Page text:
Top Business Stories from the U.S.
Updated: 50 min 25 sec ago
Hedge funds are continuing to shut down, but the pace of failures isn't quite as bad as feared.
The Securities and Exchange Commission's Mary Jo White said the agency is conducting a review of the mutual fund sector. The NYT reports.
The console wars between Sony and Microsoft are heating up into the holiday season and Morgan Brennan breaks it down.
Sure, banks got a change they long wanted to Dodd-Frank, but it will come with huge costs, says Politico's Ben White.
Minneapolis Fed's Kocherlakota plans to step down when his term ends in 2016.
Hallucinogenic mushrooms have been discovered on the grounds of Buckingham Palace in London, NBC News reports.
It's easier to avoid the use-it-or-lose it proposition of flexible spending accounts, thanks to the IRS.
Nearly 1 in 6 Americans go hungry. Most at risk: children and the elderly. Companies are rushing to help for the holidays.
The stock market will get its first real taste of Hadoop on Friday, when Hortonworks debuts on the Nasdaq.
Best Buy issued an apology for a tweet that made light of a real-life killing that happened outside of one of its stores in 1999.
Moody's Investors Service said it downgraded its outlook on the U.S. money market industry to negative from stable.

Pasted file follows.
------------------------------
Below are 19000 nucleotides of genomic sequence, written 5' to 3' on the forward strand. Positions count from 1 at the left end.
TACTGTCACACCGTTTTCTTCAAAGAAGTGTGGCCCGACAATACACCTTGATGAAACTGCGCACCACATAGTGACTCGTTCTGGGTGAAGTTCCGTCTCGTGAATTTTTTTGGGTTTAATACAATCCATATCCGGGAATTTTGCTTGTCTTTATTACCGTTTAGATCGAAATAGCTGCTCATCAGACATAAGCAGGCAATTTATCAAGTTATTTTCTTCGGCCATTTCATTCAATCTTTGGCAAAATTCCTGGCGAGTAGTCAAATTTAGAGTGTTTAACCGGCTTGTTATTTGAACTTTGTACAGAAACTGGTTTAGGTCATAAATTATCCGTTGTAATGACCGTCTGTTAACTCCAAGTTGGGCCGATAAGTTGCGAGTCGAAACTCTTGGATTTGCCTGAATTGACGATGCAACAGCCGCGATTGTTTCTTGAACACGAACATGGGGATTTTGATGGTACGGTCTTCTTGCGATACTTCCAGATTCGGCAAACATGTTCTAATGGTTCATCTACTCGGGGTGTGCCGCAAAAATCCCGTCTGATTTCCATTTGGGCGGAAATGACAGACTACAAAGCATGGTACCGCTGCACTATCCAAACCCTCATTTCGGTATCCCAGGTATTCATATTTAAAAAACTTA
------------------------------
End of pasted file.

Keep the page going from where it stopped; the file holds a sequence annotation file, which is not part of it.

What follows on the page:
Improved perspectives on cheaper gas prices, jobs and wage has helped boost U.S. consumer sentiment.
Former Energy Secretary Bill Richardson said the U.S. should lift the ban on exporting oil and natural gas.
One trader is trying to make nearly $11 million by getting in on energy stocks.
From smartphones to wearables, here are a few tech gadgets for all ages that may be worth considering this holiday season.
Producer prices fell more than expected in November, the Labor Department said on Friday; a plunge in gasoline prices drove the decline.
If dark Web activity increases on the Internet, it's only a matter of time before the Fourth Amendment is reinterpreted.
Bill Richardson tells CNBC he's not ready to endorse the wife of his former boss should she run for president.
The collapse in oil process may only be a few months old, but economists are already debating its long-term effects.
Box office success leads to higher traffic in malls connected to cinemas, which leads to higher rents malls can charge.